b. Bactericidal agents are preferred for the treatment of infections in the following conditions:

  • Patients with impaired defense mechanisms, eg., AIDs patients, neutropenic patients, and patients receiving immuno-suppressant therapy.
  • In the case of serious infections, e.g., endocarditis, where phagocytic cells are excluded from the infected vegetation, and bacterial meningitis, where phagocytic cells are ineffective because of lack of opsonins.

2. Renal functions

Impairment of renal functions may lead to the accumulation of those antimicrobials, which are mainly eliminated by the kidneys. This may result into serious adverse reactions if appropriate dose adjustments are not made. Care must be taken in case of using aminoglycosides, vancomycin, or flucytosine in patients with renal impairment because these drugs are exclusively eliminated by the kidneys.

3. Hepatic functions

For drugs that are concentrated, metabolized, or excreted by the liver (e.g. erythromycin, chloramphenicol, metronidazole, tetracyclines) dose must be reduced in patients with hepatic failure or hepatic dysfunction.

4. Age

Hepatic metabolism and renal excretion mechanism are poorly developed in newborn babies, especially in premature infants. Improper adjustment in dose in such cases may lead to serious consequences, e.g., Gray baby syndrome is caused by chloramphenicol. Elderly people are also prone to the toxic effects of those drugs, which are eliminated by hepatic or renal mechanisms, since these mechanisms are less functional as compared to adult age.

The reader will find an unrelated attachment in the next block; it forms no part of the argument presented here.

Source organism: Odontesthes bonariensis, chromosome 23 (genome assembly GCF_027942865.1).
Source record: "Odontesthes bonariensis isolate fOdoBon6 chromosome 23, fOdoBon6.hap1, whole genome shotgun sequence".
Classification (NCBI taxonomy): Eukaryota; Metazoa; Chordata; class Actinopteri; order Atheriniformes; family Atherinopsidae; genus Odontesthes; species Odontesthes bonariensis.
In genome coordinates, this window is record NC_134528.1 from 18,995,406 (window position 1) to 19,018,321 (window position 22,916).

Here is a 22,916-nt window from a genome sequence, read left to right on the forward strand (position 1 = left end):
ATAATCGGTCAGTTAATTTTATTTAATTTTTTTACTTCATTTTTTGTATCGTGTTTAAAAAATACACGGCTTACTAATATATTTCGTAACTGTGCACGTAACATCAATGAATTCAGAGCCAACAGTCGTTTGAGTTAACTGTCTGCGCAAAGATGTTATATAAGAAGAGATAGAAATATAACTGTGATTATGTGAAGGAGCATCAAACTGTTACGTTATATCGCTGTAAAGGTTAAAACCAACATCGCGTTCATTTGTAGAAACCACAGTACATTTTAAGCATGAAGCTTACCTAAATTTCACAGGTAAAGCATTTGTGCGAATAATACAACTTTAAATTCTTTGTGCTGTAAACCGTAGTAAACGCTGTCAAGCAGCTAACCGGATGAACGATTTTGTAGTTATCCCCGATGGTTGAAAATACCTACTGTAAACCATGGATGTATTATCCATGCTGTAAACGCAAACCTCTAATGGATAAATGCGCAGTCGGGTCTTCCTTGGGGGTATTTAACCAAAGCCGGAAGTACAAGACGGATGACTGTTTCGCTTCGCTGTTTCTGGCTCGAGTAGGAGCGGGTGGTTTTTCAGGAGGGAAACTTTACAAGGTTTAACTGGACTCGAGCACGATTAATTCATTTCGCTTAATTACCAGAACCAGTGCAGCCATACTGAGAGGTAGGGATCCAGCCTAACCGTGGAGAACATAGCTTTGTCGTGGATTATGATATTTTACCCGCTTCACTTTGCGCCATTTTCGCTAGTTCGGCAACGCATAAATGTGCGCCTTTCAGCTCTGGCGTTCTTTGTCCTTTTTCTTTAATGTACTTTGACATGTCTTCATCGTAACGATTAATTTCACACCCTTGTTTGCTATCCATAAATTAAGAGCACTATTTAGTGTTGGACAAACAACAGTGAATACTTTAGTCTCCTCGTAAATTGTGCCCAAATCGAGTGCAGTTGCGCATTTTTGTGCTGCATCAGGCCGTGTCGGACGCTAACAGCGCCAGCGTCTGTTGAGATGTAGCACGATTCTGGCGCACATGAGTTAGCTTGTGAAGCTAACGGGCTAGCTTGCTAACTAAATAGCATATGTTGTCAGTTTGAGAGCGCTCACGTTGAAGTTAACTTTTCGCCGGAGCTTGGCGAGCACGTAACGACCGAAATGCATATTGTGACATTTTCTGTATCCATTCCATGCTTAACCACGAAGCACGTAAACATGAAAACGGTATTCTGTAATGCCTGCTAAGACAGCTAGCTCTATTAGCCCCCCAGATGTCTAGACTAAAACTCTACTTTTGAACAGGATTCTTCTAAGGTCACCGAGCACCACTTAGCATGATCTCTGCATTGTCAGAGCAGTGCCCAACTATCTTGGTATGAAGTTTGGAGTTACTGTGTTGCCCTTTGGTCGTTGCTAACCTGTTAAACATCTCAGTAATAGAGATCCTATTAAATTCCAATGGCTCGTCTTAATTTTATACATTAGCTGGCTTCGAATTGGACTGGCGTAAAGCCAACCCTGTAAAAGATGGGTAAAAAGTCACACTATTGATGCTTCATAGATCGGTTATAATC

Developmental factors are also primary determinants of the type of antimicrobial used. As tetracyclines bind avidly to developing teeth and bones, their use in children may lead to retardation of bone growth, discoloration, or hypoplasia of tooth enamel. Similarly, fluoroquinolones can accumulate in the cartilage of young bones and may retard the growth of cartilage.

5. Local factors

Local factors at the site of action may greatly influence the effectiveness of anti-microbial in curing the disease, Daptomycin, an excellent bactericidal agent against Gram-positive bacteria, is not useful for the treatment of pneumonia (e.g. pneumococcal pneumonia) because it is inactivated by lung surfactant.

Large accumulations of hemoglobin in infected hematomas can bind to penicillin and tetracycline may reduce their activity. The acid pH of abscess cavities results in a marked loss of antibacterial action of aminoglycosides and erythromycin.

Penetration of antibiotics into infected areas like abscess cavities is impaired because vascular supply is reduced. Successful therapy of abscesses usually requires surgical drainage.

Infections to implants either temporary (e.g., urinary catheter, central venous catheter) or permanent (e.g., prosthetic joint, artificial heart valve) are characterized by the formation of biofilms, a structured community bacterial cells enclosed in a self-produced polymeric matrix adherent to an inert or living surface, Bacteria in biofilms are protected against antibacterial therapy, Antibacterial such as fluoroquinolones, rifampin, and ampicillin penetrate well through the matrix.

6. Genetic factors

e.g., patients with severe deficiency glucose-6-phosphate dehydrogenase can develop significant hemolysis when exposed to sulfonamides, nitrofurantoin, and antimalarials.

7. Pregnancy

Antibiotics easily cross the placental barrier and may affect, e.g. hearing loss in children may be associated with aminoglycosides therapy given to the mothers during pregnancy, Tetracyclines administration in pregnant females can affect the growth of bones and teeth of a fetus.